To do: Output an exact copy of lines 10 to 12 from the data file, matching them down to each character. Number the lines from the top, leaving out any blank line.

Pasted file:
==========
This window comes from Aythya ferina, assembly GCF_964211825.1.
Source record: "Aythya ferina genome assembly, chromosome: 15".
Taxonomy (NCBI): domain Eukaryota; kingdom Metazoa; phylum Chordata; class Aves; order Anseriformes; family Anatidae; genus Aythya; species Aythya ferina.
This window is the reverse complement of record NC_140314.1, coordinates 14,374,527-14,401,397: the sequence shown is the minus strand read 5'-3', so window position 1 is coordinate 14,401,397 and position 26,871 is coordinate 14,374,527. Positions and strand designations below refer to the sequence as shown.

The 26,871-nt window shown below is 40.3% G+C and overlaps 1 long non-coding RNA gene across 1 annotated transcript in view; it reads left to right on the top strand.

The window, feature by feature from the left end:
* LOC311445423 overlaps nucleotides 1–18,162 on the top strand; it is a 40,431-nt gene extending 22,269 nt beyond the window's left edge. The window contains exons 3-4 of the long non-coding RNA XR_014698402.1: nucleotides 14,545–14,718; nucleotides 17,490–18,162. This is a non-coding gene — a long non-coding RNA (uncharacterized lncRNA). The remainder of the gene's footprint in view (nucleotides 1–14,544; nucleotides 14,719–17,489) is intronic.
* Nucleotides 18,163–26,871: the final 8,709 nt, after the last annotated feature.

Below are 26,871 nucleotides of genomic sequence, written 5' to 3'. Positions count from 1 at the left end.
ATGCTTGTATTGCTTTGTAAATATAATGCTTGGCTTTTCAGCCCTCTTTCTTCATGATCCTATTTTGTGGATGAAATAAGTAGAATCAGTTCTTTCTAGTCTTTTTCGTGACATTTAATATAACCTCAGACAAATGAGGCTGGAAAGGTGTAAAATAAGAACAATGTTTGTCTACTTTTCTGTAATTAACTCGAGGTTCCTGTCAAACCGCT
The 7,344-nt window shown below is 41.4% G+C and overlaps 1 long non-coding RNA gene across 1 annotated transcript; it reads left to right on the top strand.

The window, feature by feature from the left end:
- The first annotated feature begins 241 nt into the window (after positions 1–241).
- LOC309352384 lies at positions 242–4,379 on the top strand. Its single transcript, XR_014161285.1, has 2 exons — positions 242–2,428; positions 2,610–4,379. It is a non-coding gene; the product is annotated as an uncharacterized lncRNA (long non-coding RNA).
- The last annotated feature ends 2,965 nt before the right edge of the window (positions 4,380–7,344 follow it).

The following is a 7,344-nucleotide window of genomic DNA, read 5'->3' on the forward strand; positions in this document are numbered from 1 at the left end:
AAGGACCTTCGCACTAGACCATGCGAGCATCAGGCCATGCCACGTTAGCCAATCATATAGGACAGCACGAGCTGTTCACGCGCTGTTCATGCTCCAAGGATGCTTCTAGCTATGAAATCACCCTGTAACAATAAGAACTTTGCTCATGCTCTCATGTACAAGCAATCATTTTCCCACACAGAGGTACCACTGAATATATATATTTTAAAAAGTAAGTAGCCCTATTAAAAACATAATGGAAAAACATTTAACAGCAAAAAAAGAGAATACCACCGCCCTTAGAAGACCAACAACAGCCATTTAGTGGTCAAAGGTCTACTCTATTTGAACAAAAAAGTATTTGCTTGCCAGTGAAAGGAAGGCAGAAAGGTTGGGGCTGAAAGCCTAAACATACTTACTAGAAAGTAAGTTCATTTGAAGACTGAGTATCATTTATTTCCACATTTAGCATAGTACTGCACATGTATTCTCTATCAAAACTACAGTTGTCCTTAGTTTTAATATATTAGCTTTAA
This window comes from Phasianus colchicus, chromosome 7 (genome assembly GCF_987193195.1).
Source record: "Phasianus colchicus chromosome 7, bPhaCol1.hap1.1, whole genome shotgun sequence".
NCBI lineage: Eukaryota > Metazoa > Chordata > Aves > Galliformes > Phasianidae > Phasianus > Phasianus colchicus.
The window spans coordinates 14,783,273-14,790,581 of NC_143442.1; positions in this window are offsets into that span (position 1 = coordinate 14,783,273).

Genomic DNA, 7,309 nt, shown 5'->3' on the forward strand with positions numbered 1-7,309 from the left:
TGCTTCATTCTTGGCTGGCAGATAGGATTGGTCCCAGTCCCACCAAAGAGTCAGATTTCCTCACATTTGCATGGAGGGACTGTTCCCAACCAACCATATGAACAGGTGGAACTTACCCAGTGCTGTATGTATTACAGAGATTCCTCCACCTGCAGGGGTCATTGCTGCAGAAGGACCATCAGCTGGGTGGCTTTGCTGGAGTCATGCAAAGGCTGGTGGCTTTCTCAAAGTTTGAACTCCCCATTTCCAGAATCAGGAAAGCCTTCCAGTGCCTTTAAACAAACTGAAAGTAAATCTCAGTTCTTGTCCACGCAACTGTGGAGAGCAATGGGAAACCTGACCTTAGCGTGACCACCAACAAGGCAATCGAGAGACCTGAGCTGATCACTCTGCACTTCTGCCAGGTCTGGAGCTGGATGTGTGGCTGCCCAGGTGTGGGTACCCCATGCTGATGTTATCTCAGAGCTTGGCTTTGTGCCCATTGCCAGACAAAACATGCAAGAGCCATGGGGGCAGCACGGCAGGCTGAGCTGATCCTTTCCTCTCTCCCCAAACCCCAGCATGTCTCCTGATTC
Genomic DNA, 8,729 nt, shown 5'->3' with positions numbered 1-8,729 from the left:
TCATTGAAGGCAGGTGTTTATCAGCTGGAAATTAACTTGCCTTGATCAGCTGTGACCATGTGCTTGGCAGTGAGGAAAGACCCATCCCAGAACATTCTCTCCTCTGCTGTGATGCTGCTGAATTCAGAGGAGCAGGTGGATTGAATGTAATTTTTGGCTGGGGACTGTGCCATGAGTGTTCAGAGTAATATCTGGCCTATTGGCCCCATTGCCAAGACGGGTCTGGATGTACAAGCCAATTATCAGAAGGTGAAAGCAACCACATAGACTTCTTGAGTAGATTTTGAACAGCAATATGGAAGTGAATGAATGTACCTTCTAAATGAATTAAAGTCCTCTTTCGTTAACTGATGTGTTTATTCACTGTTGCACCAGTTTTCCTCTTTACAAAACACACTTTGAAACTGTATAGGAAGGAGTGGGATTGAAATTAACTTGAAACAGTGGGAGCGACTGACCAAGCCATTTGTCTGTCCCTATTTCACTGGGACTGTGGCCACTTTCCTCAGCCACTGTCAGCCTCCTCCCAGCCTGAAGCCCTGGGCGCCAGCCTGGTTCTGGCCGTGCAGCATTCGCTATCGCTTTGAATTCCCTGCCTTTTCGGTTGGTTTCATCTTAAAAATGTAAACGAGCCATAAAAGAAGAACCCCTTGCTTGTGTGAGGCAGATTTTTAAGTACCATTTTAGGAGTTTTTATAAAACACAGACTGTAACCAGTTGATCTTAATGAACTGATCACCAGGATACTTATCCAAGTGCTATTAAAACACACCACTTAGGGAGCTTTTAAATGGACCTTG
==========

ATGCTTGTATTGCTTTGTAAATATAATGCTTGGCTTTTCAGCCCTCTTTCTTCATGATCCTATTTTGTGGATGAAATAAGTAGAATCAGTTCTTTCTAGTCTTTTTCGTGACATTTAATATAACCTCAGACAAATGAGGCTGGAAAGGTGTAAAATAAGAACAATGTTTGTCTACTTTTCTGTAATTAACTCGAGGTTCCTGTCAAACCGCT
The 7,344-nt window shown below is 41.4% G+C and overlaps 1 long non-coding RNA gene across 1 annotated transcript; it reads left to right on the top strand.

The window, feature by feature from the left end: